LA LEGGE É RELATIVA PER TUTTI (LAWS OF RELATIVITY)
Curated by Anna Colin and Elena Sorokina
Fondazione Sandretto Re Rebaudengo
23 May - 30 September 2007
Alterazioni Video | Ana Maria Bresciani | Paolo Chiasera | Claire Fontaine | Formazero | goldiechiari | Isola Art Center (organised by Bert Theis and Katia Anguelova) | Armando Lulaj | Lupo&Burtscher | Elena Nemkova | Orfeo TV-Telestreet | Paolo Pennuti (Shoggoth) with Lorenzo Pazzi and Gianluca Stazi | Annapaula Passarini | Andrea Salvino | Lorenzo Scotto di Luzio | Mario Spada | Eugenio Tibaldi | Italo Zuffi |
Laws of Relativity brings together work that reflects on the tensions between legal and illegal in Italy and abroad. The project sheds light on practices which query the way constitutional laws as well as unwritten rules function, their stability and rightfulness both on the short- and long-term. The relativity -- ensuing from cultural, historical, economical, political and geographical difference -- of the very notions of legality and legitimacy are being put forward for thought and comment in this exhibition. Using film, video, documentary, audio recording, photography, drawing and archival solutions, the works and projects presented -- whether existing or produced specifically for this exhibition -- provide different takes and strategies to address this topic and to navigate the spaces in between legal and illegal.
Some artists opt for a journalistic or sociological approach, such as Elena Nemkova, the silent interviewer of a Russian art dealer who recounts his involvement in crooked businesses up until becoming a full-time gallerist. And while Mario Spada has localised and photographed the delirious villas of detained gangsters which, following their instructions, have been burnt to prevent access, Eugenio Tibaldi has spent some seven years mapping the illegal architecture of Naples' suburbs through primary research. Paolo Pennuti, like the aforementioned artists, approaches his topic -- New Orleans only four months after being hit by Hurricane Katrina -- through the documentary and act of mapping, which he then takes the freedom to reinterpret.
Detachment from the subject under scrutiny is not a rule; some artists contribute their own experience or one they have chosen to make theirs. goldiechiari have made visible some documents related to the two public prosecutor's seizures they have been the subject of. And through their work Legal Support, Alterazioni Video have brought attention to another legal case: one resulting from the material damage demonstrators have caused during their protest in Genova in 2004. Also contesting a governmental decision deemed arbitrary, namely evicting sans-papiers squatters from a building in Rome in 2004, Formazero have been providing support of a structural and diplomatic kind to the group of people affected by this very decision. In all three cases, what is known as legal action is presented as defendable by the artists who dispute its applications.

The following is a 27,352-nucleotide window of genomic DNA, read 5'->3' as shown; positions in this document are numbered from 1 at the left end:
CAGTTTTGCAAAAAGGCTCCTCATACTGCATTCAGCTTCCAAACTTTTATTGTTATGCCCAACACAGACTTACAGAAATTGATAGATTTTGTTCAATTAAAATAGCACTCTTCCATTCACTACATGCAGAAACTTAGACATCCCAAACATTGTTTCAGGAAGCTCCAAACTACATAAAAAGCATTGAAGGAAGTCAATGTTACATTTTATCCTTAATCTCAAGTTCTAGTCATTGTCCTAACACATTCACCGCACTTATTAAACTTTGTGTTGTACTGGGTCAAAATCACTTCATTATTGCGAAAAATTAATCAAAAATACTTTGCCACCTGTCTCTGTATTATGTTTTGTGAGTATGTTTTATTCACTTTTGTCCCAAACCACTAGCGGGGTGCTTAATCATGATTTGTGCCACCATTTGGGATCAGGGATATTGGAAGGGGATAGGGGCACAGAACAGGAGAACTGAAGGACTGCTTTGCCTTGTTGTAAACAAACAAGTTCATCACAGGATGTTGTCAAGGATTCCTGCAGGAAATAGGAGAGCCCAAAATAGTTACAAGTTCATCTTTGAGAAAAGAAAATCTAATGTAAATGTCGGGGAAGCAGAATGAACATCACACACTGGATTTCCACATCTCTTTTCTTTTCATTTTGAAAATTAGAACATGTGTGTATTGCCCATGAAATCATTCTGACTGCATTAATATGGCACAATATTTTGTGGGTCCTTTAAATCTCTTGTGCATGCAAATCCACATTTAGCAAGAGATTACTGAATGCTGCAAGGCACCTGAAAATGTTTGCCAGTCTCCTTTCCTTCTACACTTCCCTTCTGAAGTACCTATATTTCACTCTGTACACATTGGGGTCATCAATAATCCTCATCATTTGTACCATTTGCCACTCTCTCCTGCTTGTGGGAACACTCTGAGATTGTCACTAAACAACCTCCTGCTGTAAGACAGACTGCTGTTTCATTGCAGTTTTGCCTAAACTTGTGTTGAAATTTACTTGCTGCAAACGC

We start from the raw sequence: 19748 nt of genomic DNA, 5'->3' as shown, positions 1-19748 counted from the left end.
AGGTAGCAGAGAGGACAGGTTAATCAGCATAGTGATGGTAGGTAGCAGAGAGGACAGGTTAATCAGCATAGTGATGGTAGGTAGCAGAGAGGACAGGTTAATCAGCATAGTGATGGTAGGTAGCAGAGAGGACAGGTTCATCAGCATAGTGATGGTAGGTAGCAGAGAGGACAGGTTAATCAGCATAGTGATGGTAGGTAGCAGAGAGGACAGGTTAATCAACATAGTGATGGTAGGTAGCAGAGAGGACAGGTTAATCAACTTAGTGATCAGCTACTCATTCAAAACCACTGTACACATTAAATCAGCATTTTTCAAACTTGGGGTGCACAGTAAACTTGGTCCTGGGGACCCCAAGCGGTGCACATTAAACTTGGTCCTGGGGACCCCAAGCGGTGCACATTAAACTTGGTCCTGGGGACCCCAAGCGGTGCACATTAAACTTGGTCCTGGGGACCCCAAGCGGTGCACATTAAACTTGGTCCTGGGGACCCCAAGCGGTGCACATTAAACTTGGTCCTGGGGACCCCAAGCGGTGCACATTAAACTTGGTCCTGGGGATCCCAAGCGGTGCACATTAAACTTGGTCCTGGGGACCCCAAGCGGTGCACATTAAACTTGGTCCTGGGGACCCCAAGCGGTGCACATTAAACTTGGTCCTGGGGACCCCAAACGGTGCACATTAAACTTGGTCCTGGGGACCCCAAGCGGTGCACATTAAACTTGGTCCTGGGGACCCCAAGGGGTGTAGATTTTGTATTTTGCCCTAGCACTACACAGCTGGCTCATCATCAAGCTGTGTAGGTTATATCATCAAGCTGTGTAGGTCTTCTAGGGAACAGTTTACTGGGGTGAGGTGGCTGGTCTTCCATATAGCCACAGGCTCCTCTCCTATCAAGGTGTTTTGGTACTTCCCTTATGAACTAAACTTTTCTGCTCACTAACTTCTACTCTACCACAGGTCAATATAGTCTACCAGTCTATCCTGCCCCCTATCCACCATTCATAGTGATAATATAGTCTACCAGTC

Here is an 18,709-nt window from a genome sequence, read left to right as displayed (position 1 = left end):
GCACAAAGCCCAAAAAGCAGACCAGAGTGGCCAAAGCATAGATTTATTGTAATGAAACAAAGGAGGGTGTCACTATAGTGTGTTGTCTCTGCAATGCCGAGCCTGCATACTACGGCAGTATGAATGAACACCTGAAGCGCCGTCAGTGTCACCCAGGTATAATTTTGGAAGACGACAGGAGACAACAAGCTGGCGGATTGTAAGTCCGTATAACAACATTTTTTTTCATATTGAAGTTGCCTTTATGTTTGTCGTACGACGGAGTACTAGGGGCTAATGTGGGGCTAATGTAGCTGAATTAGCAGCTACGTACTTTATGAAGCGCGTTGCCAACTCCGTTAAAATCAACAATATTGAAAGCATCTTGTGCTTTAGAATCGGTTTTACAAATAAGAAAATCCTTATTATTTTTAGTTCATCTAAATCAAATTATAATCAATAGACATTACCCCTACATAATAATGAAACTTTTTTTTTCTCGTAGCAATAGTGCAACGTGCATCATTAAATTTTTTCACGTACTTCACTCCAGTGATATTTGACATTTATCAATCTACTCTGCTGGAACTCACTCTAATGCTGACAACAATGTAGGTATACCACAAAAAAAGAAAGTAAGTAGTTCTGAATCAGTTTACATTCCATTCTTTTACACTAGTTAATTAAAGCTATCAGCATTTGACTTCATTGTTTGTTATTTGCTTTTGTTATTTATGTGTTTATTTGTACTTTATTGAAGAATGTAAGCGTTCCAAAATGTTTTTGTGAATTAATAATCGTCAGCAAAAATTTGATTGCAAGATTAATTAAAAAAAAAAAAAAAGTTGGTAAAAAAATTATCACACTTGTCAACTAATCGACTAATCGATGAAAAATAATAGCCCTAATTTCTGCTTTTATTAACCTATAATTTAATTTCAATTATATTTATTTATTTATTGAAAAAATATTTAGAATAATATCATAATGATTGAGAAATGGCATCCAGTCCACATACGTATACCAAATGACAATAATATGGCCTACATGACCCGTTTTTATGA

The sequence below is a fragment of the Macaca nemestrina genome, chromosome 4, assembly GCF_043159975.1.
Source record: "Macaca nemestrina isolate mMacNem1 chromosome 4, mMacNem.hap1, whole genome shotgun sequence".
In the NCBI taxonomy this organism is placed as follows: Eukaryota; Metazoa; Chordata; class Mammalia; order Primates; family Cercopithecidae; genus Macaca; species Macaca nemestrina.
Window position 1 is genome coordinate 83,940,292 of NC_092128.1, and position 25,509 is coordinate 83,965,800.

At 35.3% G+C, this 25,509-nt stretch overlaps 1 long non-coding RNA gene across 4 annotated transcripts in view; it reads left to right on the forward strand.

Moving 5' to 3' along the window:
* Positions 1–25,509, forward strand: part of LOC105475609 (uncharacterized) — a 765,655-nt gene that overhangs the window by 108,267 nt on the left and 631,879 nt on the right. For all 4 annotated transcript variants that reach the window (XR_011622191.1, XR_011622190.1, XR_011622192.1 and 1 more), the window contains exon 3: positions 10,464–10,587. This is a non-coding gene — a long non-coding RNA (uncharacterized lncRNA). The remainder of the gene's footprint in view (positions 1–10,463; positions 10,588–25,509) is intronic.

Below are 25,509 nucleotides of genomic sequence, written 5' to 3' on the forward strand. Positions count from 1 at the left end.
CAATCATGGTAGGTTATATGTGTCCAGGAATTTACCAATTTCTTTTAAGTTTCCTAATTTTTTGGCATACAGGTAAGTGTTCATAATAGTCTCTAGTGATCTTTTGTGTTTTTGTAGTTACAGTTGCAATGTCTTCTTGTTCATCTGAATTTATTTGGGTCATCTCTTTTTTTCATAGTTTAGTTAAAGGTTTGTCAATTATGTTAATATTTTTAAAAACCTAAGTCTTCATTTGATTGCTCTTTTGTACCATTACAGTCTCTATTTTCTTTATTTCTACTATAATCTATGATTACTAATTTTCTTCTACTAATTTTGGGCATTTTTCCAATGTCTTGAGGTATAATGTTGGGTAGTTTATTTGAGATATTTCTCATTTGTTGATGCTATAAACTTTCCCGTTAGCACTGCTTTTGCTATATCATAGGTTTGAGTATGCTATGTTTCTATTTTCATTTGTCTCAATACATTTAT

While operating according to similar incentives -- weighing the juridical against the human - some collective initiatives such as Isola Art Center or Orpheo TV-Telestreet go one step further in their attempt to bring citizens more rights than they think they have. Instituted in Milan in 2002 by critics, curators and artists, Isola Art Center is a project which acts against speculation by developers over the public space, demanding the groups' legitimacy to co-decide on it. And following the 1970's tradition of free radio in Italy, Orpheo TV-Telestreet exercises the Brechtian claim over media as a two-way communication apparatus. For Laws of Relativity, Isola Art Center like Orpheo TV-Telestreet presents works that characterize their approach to artistic action.
Favouring critique to action, Claire Fontaine brings light, literally, to an excess of power: that by which the plaque commemorating Giuseppe Pinelli's death and reading "killed innocent" (written. 'ucciso innocente' in the original text) was replaced for a new one saying "died accidentally", following the order of the Mayor in Milan in 2006. In Flessibilita' Negativa (2006), Annapaula Passarini also approaches questionable decisions and rules. The artist examines the precariousness of current working conditions, as observed in European industries increasingly threatened by outsourcing.
And between all the abovementioned strategies remain less tangible modes of address. Equivocal such as Italo Zuffi's film Rural Faith (2006) (original title. Fede Rustica), whose portrayed interactions suggest uncertainty; metaphorical as in Ana Maria Bresciani's transparent drawings alluding to surveillance, Andrea Salvinos collection of icons of protest and power from political and cinematographic sources, or Armando Lulaj's choice of imagery to represent the porous notions of illegal and legal in a post-communist state like Albania; finally ironical, with Lorenzo Scotto di Luzio's Dreams and Conflicts (2003), a fake pass to access the Venice Biennale, which contests the legitimacies of the artworld or Paolo Chiasera's myth, the Young Dictators' Village, where aspirant but idle "famous dictators", from Idi Amin to Mao, cohabite.
Laws of Relativity will be designed by Lupo&Burtscher, also responsible for the design of the archive compiled by the curators together with Jimena Acosta during their research throughout Italy this spring.